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Prevalence and effects of missed and mistimed insulin doses

Missed and mistimed insulin doses are common in people with type 1 and type 2 diabetes.

This systematic review was conducted to assess the extent and consequences of missed and mistimed insulin doses in people with diabetes. A total of 30 studies involving 58 617 people with diabetes were included.

Between 12% and 56% of participants with type 1 diabetes had missed one or more insulin dose in the previous month, while 16–23% of people with type 2 diabetes had. Among the latter group, those who were on a basal–bolus regimen were more likely to miss insulin doses compared with those on premixed or basal insulin regimens.

Missed insulin doses were consistently reported to be associated with higher HbA1c, whilst in one study of people with type 2 diabetes, missing around 3–4 basal insulin doses per month resulted in significantly worse glycaemic control. Missed insulin doses were associated with lower health-related quality of life in adolescents with type 1 diabetes and in adults with type 2 diabetes.

Regarding mistimed insulin doses, around 25–30% of people with diabetes (type 1 or type 2) administered their bolus insulin during or after meals, contrary to guidelines, while around 20–26% had mistimed their basal doses in the previous 30 days. Hypoglycaemia was more common in people who took their bolus insulin after meals compared with before or during, and glycaemic control was better in those who took their bolus doses regularly and before meals.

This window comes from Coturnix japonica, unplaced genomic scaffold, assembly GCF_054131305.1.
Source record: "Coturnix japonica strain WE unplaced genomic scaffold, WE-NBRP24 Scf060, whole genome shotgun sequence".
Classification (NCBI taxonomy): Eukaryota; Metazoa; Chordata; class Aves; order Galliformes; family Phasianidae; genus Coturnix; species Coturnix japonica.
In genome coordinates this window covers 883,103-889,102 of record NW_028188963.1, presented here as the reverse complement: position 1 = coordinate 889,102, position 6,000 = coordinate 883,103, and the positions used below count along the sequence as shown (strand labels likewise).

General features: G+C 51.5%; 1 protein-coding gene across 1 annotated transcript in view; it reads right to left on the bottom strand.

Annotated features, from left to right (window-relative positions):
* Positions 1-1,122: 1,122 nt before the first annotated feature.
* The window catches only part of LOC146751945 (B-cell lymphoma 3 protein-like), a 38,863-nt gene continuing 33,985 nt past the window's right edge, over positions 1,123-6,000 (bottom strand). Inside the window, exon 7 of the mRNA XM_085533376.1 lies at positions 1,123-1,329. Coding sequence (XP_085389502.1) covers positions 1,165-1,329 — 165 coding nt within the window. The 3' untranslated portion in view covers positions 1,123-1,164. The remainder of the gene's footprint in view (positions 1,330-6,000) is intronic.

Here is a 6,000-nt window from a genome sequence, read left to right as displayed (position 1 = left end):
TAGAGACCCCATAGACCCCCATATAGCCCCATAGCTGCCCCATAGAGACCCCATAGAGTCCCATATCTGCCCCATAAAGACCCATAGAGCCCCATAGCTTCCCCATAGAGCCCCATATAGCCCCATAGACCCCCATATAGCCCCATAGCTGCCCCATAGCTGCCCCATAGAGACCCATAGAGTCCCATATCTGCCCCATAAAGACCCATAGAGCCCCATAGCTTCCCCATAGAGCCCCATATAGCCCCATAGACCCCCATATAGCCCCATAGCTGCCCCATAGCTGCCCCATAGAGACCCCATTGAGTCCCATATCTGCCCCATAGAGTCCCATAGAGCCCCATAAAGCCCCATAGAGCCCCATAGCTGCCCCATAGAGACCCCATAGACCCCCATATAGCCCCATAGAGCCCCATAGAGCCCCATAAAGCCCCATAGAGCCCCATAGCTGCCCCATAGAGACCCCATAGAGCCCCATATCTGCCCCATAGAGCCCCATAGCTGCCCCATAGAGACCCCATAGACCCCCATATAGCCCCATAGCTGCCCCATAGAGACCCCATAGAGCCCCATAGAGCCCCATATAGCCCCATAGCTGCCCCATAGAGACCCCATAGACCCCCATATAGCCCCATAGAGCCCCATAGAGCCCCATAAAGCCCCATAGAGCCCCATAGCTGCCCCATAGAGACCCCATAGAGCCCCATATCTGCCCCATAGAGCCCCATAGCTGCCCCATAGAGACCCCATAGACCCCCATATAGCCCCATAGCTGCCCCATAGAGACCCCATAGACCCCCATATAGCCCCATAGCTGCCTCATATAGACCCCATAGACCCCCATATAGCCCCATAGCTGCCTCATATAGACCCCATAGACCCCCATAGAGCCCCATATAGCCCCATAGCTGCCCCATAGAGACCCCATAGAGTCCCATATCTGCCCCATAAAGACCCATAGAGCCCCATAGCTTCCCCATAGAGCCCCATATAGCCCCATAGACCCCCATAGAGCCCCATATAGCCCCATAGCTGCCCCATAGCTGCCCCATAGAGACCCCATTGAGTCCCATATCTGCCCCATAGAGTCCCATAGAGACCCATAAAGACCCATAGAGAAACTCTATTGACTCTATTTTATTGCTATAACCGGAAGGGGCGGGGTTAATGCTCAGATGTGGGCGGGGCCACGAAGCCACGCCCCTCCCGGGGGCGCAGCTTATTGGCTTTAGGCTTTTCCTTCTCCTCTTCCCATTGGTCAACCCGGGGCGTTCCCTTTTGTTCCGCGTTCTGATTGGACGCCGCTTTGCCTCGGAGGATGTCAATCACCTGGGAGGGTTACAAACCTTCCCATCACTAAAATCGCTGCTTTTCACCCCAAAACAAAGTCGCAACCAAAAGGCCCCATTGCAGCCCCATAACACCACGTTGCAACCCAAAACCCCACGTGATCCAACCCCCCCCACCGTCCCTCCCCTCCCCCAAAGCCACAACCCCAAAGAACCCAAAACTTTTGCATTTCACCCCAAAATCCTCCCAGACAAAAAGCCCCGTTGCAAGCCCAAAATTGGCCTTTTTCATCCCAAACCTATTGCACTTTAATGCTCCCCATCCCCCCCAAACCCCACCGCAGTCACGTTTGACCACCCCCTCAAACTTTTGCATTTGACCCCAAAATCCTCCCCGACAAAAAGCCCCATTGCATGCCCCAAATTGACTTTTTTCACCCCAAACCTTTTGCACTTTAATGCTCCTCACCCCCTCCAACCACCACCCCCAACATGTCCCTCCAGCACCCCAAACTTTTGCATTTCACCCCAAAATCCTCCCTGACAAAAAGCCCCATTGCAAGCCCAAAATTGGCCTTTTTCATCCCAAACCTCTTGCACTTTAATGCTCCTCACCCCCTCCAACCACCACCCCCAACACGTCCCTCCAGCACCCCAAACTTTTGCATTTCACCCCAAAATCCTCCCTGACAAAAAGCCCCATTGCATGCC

Reasons for missing or mistiming insulin included forgetfulness, disruption to routines (including travelling), obstruction of usual daily activities, fear of hypoglycaemia, stress (including diabetes distress and burnout), injection pain, and embarrassment in public or social situations. Regimen complexity and the challenges of taking insulin at the same time each day were also cited as reasons.

The authors conclude that some individuals continue to struggle with the complexities of diabetes management and the specific challenges of insulin therapy. Approaches that facilitate better diabetes management are needed.

Click here to read the study in full.

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